Getting started on your local developer machine requires that you have DB Pro edition installed with a local copy of SQL Server 2005 Developer Edition, Enterprise Edition, or even Express Edition. DB Pro edition uses a SQL Server 2005 instance for design-time validation of both SQL Server 2000 and SQL Server 2005 projects. To control the instance of SQL Server used for validation, go to the Visual Studio 2005 Tools | Options | Database Tools | Design-time Validation Database option. If you're working with Team Foundation Server, you'll also want Team Explorer installed.

While DB Pro edition will let you create a database from scratch, you most likely have existing databases you need to manage. There are two ways to get your database's schema loaded into a project. The first is to import a SQL script file. This is useful, for example, if you've been managing your schema changes by storing copies of the schema in version control, or when you can't connect to your current version of the schema directly and do a live import due to security or other business requirements.

The second way to load your schema is to connect to a running SQL Server instance and import the schema live. You'd use this option if you've already created a new project or as part of project creation via the New Project wizard. If you work in an environment where you have a DBA, this second option offers a good way to integrate the DBA into the development process. In fact, in a perfect world, when you start working with DB Pro edition against an existing database, the DBA should create the project, load it into source code control, and then hand it off to development, but all the while, the DBA should remain present during the development life cycle.

There is one important distinction between importing via a script versus importing via a live database. You can only import from a live database once, whereas you can import via scripts as often as needed.

The Import Process

To start the import process, open the New Project dialog box in DB Pro edition. From the top-level node called Database Projects (after a bit of node expansion), the templates for SQL Server are available. You can choose either a blank project or to use a wizard.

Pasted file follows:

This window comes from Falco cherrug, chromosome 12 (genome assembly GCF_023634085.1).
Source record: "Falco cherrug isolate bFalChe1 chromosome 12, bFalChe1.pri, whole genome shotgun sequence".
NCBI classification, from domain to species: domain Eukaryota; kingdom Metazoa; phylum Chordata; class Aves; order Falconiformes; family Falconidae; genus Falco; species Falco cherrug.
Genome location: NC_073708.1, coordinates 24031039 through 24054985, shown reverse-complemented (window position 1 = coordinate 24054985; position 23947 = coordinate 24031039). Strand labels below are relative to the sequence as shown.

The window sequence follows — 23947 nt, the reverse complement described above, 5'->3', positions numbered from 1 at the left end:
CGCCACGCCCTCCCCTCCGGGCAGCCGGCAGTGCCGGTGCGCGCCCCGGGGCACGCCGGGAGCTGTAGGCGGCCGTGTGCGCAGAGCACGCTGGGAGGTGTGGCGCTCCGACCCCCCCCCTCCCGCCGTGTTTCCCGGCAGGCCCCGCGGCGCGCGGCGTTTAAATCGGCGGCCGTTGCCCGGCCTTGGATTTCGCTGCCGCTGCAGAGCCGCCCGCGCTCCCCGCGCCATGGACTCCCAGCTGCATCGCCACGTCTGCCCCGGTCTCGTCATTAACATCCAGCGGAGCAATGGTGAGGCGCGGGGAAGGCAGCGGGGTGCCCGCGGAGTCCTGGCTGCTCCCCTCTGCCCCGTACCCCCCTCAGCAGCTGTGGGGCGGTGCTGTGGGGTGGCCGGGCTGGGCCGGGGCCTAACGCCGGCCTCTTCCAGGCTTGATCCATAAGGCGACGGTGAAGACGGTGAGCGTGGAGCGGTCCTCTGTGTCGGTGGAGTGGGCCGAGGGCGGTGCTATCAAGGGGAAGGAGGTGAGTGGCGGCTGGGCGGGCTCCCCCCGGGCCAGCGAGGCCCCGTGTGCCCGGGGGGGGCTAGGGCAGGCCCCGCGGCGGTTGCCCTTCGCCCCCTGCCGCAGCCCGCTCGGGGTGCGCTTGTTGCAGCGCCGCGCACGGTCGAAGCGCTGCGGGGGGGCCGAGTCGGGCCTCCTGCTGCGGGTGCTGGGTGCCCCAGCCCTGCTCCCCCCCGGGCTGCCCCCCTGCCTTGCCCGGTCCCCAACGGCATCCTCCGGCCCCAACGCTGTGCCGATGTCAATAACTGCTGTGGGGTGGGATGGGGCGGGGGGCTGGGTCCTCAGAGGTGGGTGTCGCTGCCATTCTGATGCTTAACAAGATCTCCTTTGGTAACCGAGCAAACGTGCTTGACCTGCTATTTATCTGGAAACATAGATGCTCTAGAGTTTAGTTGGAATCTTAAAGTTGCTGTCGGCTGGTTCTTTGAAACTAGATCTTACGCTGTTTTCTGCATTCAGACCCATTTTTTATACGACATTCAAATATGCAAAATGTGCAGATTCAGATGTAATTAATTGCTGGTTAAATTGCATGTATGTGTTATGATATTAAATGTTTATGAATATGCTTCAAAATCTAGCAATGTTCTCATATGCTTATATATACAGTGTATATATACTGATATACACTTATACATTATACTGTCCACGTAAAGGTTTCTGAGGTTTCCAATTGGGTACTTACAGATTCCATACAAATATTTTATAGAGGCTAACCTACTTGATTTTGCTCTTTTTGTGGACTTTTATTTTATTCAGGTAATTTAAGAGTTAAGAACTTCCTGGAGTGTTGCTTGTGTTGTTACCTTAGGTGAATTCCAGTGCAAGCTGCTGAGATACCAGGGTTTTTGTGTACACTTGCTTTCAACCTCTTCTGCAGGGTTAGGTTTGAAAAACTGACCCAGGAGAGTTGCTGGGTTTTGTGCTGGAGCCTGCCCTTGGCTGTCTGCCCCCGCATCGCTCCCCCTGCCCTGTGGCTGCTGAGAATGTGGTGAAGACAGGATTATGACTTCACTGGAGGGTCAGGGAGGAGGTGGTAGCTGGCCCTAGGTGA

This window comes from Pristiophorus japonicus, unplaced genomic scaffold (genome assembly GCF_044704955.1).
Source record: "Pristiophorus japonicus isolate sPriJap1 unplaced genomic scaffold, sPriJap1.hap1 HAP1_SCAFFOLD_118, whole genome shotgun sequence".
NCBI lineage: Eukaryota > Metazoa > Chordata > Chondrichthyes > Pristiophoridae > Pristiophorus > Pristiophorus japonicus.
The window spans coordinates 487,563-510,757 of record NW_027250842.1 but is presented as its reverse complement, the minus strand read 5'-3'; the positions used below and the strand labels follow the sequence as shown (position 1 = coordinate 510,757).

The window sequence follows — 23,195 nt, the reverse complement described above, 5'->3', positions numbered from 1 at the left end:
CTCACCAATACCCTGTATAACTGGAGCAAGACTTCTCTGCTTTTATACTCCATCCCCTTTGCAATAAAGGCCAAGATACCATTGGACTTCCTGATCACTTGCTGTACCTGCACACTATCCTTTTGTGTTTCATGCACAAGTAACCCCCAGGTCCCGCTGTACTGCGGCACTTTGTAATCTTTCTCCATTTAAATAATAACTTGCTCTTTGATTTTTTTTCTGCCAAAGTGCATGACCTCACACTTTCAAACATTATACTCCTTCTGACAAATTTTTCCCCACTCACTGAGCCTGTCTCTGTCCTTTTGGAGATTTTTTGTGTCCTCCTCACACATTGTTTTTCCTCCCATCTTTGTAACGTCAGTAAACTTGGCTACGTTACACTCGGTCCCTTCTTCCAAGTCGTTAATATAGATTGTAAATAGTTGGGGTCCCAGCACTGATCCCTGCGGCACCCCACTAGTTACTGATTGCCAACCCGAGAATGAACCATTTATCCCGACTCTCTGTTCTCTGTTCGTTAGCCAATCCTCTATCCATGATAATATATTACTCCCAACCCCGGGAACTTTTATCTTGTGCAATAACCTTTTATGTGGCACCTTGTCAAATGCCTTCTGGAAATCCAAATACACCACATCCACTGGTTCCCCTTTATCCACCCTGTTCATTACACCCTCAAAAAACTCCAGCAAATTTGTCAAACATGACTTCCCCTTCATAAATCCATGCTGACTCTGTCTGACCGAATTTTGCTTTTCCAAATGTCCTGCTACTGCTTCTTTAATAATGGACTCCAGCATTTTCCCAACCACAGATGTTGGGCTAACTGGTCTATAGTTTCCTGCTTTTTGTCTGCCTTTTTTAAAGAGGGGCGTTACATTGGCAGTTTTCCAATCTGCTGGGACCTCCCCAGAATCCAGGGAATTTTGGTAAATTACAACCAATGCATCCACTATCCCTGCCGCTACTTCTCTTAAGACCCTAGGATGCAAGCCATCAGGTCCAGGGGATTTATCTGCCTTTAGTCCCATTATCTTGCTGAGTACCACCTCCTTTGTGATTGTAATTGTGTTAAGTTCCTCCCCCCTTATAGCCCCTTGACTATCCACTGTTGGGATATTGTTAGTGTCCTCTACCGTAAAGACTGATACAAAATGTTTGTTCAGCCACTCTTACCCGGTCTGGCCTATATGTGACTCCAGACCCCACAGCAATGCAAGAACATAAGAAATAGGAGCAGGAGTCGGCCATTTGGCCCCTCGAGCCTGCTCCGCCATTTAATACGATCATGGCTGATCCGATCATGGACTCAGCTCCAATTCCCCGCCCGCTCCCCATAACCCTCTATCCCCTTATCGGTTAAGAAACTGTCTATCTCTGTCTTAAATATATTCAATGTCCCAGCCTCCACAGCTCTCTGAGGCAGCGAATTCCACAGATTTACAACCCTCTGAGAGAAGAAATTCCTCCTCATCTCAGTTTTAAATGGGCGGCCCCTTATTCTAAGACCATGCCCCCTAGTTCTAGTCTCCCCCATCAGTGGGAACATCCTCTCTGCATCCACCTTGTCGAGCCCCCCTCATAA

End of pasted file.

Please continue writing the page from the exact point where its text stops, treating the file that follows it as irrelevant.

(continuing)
Running the wizard makes it easy to get started. The wizard's questions are broken down into pages labeled Project Properties, Set Database Options, Import Database Schema, and Configure Build/Deploy.

Project Properties allows you to specify how you want your project organized on disk-either by object type or by schema. It's important that you think about this up front because there's no easy way to change this option once you have created the project and imported the schema. Schema-based organization can be useful, for example, when you need to restrict access to parts of the database for security reasons.

You use the Set Database Options page to define database settings, such as ANSI Nulls, Quoted Identifies, and more. On the Import Database Schema page, you choose whether to import a database schema from a live server. If you do choose to import at this point, you then specify whether to use the database's options or the project's options.

Finally, on the Configure Build/Deploy page, you adjust options that affect build scripts placement, the default target database connection, and so on. These options, like most of those defined by the wizard, are adjustable via the Project Properties.

Once you have completed the wizard and imported the production database schema, you have successfully created your offline workspace. This is a place where you can safely work offline on the database schema.

DB Pro edition provides two views of the project. There's a literal file view exposed through the Solution Explorer (see Figure 1), and a hierarchical schema view (organized by object type or by schema and then object type) viewable through the Schema View window. These two views provide flexibility in project organization and management. You can completely rearrange the file structure on disk using drag-and-drop functionality in the Solution Explorer, yet maintain easy access to objects by object and/or schema type.

Figure 1 Database in Solution Explorer

Figure 1** Database in Solution Explorer **(Click the image for a larger view)